Words Queensland sex workers are banned from using
WARNING: STRONG LANGUAGE
SEX workers are complaining that their work is being hamstrung by ludicrous laws in Queensland that police what they can and cannot say to potential clients.
Government published advertising regulations for sex workers in the Sunshine State are some of the most draconian in Australia and go into an almost perverse level of detail.
Phrases sex workers could get arrested for using in ads includes seemingly innocuous terms such as "natural," "tasty," "kissable" and "sweet nectar".
The taxpayer-funded list reaches its peak of absurdity by specifically ruling out the term "Mistress Squirt A Lot" as well as banning "Spanish Beauty" unless the sex worker is, indeed, Spanish.
And should a sex worker wish to advertise their wares by writing it from an aircraft in the sky, well that's banned too.
A sex worker stating they offer oral sex is prohibited, but oddly, saying they specifically do not offer oral sex is just fine.
But, fear not, the guidelines from the Queensland Government's Prostitution Licensing Authority (PLA) also lists words that are fine to use including "magic hands," "dominatrix," and "man action".
A sex worker rights advocate has labelled the rules "nutty" and "wacky" which only serve to push the industry underground.
Meanwhile, a sex worker from NSW, where the rules are far more chilled, has told news.com.au she was arrested in Brisbane as police tried to prove she'd fallen foul of the state's sin bin of sex words.
The regulations were last updated in 2017 but their prescriptiveness is once again in the spotlight after a ruling in the US that led to a slew of websites shutting down that Australian sex workers had used for advertising.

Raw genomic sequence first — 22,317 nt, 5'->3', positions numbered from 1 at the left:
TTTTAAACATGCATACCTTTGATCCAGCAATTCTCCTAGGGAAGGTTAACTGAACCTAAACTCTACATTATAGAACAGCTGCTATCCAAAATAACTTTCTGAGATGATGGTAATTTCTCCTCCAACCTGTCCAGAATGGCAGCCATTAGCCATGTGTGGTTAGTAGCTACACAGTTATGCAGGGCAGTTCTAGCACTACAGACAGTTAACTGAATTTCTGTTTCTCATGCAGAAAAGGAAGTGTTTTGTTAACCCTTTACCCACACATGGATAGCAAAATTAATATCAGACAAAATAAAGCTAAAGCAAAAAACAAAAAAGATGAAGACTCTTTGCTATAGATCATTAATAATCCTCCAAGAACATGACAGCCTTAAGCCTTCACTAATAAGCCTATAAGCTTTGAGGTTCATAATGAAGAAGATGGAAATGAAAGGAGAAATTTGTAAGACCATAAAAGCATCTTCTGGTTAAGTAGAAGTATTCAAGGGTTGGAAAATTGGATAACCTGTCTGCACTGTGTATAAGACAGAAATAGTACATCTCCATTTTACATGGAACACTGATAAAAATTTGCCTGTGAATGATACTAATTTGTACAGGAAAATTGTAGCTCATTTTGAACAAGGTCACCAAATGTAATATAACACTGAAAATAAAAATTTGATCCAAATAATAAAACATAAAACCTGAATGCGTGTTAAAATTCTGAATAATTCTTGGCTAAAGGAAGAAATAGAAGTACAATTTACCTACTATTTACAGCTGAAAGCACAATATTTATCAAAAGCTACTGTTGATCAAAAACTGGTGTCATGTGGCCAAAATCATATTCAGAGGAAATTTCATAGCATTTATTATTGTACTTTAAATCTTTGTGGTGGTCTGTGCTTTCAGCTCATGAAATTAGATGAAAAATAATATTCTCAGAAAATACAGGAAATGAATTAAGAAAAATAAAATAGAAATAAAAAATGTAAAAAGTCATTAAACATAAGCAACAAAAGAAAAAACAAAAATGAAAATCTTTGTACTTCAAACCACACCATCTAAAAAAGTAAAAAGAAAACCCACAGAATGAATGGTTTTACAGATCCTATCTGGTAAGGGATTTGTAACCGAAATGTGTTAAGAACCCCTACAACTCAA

This may force many into using dating apps to find clients where the back and forth interaction could see Queensland sex workers unintentionally break the law.
MISTRESS SQUIRT A LOT
"The ad regulations are so nutty in Queensland that they don't make sense," said Jules Kim, the head of the Scarlet Alliance, the peak body representing Australia's 20,000 sex workers.
Sex work is legal across Australia with the exception of South Australia but the regulations vary immensely between states. In NSW, prostitution is completely decriminalised meaning sex workers can work in brothels, from hotels or homes, on their own or in groups and there are only limited restrictions on advertising.
It's a different story north of the Tweed River where the Government has a forest of red tape to keep a firm grip on the red light industry that even includes sex workers not being able to work in pairs - even having a receptionist is illegal.
But it's the ad regulations, stemming from the Prostitution Act 1999, that really raises eyebrows.
The public body demands ads "do not offend community expectations", a bar that goes beyond legal requirements from other industries.
"Advertisements describing or referring to body fluids or body waste are not permitted," the PLA states.
"Example: tasty, juicy, sweet nectar, dripping wet, cum, lactating, Mistress Squirt A Lot, pee and the like."
Not words you see every day in a government document.
"Kissable" is banned as it's deemed to allude to unsafe sex, as is "natural" which can only be used to describe someone's body. Again the PLA offers examples such as "natural 36DD bust".
"The only description of genitalia permissible is whether a male has been circumcised … the only acceptable words are 'cut' and 'uncut'. All other descriptions are prohibited. Example: length of penis.
"References to nationality are only allowed if they refer to the nationality of the sex worker. For example - 'Greek Goddess', 'Spanish Beauty', 'Asian Stunner', etc."
Helpfully, the Government lists words that can be used. These include: "exotic relaxation, magic hands, girlfriend experience, sensuous service, Mistress, Master, Submissive, dominatrix, double pleasures (brothels only), intimate touch/es, kinky, hard core, man action and straight-acting".
Imagery of genitalia in ads is a big no-no, even if covered by tight fitting clothing.
The Government says its public servants must vet any ads that depict tools used in "Cock and Ball Torture".